MASAE aims for the top
Malaysia Airlines’ maintenance arm has ambitious plans to lure more customers and increase revenue, writes William Dennis.
Malaysia Airlines’ MAS Aerospace Engineering (MASAE) unit aims to be the world’s number one airframe maintenance, repair and overhaul (MRO) service provider in terms of utilised man-hours within two to three years.
The company currently ranks third, with 4.8 million man-hours recorded last year. Third-party work alone accounted for more than 50 percent of that total and the service provider carried out 711 ‘C’ and ‘D’ maintenance checks during the year.
“This is an achievement for the company as the global MRO industry then had yet to show signs of recovery,” says MASAE Managing Director Mohamed Roslan Ismail.
As part of its growth plan, MASAE is developing a Designated Engineering Repair Scheme (DERS), which will be instrumental in reducing turnaround times. It will also bring financial benefits to customers, leading to lower costs.
Once developed, DERS will need the approval of the appropriate regulatory authorities before implementation.
“We can’t possibly go into the global MRO market pitching for business using the same old maintenance scheme, as customers are getting very demanding and are looking for faster turnaround times to get their aircraft back quickly for operations,” Roslan said.
Airlines have increasingly begun to re-examine their fleet-maintenance schedules to increase efficiency and minimise costs. MRO service providers are identifying new market needs and value-added services that support airlines’ requirements.
Roslan says that MASAE has to develop its own strengths as high quality, fast turnaround times and competitive pricing are becoming the norm, with airlines seeking service providers who offer better deals without compromising quality.
MASAE plans to expand its airframe-maintenance capabilities to include heavy maintenance for the Airbus A380 – the world’s largest jetliner – starting with ‘C’ checks. “It could start with the Malaysia Airlines A380, one year after the carrier commences operations with the aircraft, or even earlier with a [third-party] customer aircraft,” Roslan said.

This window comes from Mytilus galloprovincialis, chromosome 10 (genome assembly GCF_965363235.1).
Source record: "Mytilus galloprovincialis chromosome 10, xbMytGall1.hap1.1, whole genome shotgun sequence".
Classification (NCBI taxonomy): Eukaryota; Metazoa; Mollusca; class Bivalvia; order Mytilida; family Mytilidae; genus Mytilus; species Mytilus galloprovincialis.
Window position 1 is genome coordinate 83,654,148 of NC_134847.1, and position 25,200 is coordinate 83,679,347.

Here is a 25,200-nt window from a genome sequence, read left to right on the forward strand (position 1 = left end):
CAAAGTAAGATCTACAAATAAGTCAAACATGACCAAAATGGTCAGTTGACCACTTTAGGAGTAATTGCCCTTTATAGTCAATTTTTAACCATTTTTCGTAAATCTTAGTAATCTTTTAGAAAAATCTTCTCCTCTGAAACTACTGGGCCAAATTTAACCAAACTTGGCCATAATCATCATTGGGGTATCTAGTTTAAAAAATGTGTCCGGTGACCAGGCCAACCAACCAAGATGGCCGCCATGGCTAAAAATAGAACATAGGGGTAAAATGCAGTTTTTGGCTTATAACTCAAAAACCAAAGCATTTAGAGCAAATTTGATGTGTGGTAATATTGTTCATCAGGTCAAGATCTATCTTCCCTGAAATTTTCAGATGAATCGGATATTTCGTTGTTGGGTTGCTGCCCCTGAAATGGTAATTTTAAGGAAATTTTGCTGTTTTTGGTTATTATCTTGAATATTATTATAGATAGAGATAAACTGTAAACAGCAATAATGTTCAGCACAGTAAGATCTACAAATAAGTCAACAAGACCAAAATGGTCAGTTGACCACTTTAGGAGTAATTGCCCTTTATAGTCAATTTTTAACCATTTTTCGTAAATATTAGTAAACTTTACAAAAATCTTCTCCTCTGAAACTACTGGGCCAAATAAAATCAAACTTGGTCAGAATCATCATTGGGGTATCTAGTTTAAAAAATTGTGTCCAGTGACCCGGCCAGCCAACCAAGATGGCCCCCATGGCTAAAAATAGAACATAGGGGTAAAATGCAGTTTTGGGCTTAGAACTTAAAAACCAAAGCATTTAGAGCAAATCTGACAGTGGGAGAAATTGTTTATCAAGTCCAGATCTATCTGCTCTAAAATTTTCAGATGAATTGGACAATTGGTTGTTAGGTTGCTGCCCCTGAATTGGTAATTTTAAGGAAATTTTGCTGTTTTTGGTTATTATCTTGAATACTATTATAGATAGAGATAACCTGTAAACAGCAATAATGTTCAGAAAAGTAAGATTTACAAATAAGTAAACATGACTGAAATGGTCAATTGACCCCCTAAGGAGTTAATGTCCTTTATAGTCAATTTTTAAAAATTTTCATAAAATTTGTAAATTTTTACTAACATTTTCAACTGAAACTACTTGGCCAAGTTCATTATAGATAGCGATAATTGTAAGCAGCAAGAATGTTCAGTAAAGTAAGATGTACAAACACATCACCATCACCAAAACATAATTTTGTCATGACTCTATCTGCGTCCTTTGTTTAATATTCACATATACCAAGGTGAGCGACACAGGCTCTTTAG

MAS will start taking delivery of its first of six A380s on order in May 2012. The aircraft is expected to enter operational service a month later.
Twenty MAS engineers are currently undergoing training to prepare them for the A380, conducted by Airbus specialists at MASAE’s training school at Sultan Abdul Aziz Shah Airport in Subang, 25km outside Kuala Lumpur.
The MRO company is investing significantly to acquire the tooling and equipment required to carry out A380 maintenance, and will work towards European Aviation Safety Agency (EASA) approval once training is completed.
Many procedures cannot be carried out on the A380 using current equipment, because of the sheer size and weight of the double-deck ‘Superjumbo’.
“The A380 is a new-technology aircraft that requires different equipment and tooling for maintenance,” Roslan says, citing as an example the hydraulic system, which requires 5,000psi pressure compared with 3,000 psi for other aircraft flying today, as an example.
MASAE’s aim is to tap the market for A380 maintenance as more carriers introduce the aircraft.
Roslan notes that although the A380 MRO market may not be as big as that for smaller, more common aircraft types, it provides numerous opportunities for MASAE especially with airlines that placed orders for smaller numbers of aircraft and would therefore be less likely to invest in in-house MRO capabilities, and possibly with Qantas, which has been outsourcing more maintenance to reduce costs.
Securing a contract for Qantas A380 maintenance would be a big boost for MASAE, while representing a massive saving for the Australian flag carrier.
Qantas currently sends its A380s to Lufthansa Technik in Hamburg for base maintenance.
Roslan points out that, although labour costs in Malaysia have risen, they remain lower than in Europe. MASAE will pitch for Qantas maintenance when it is ready, he adds.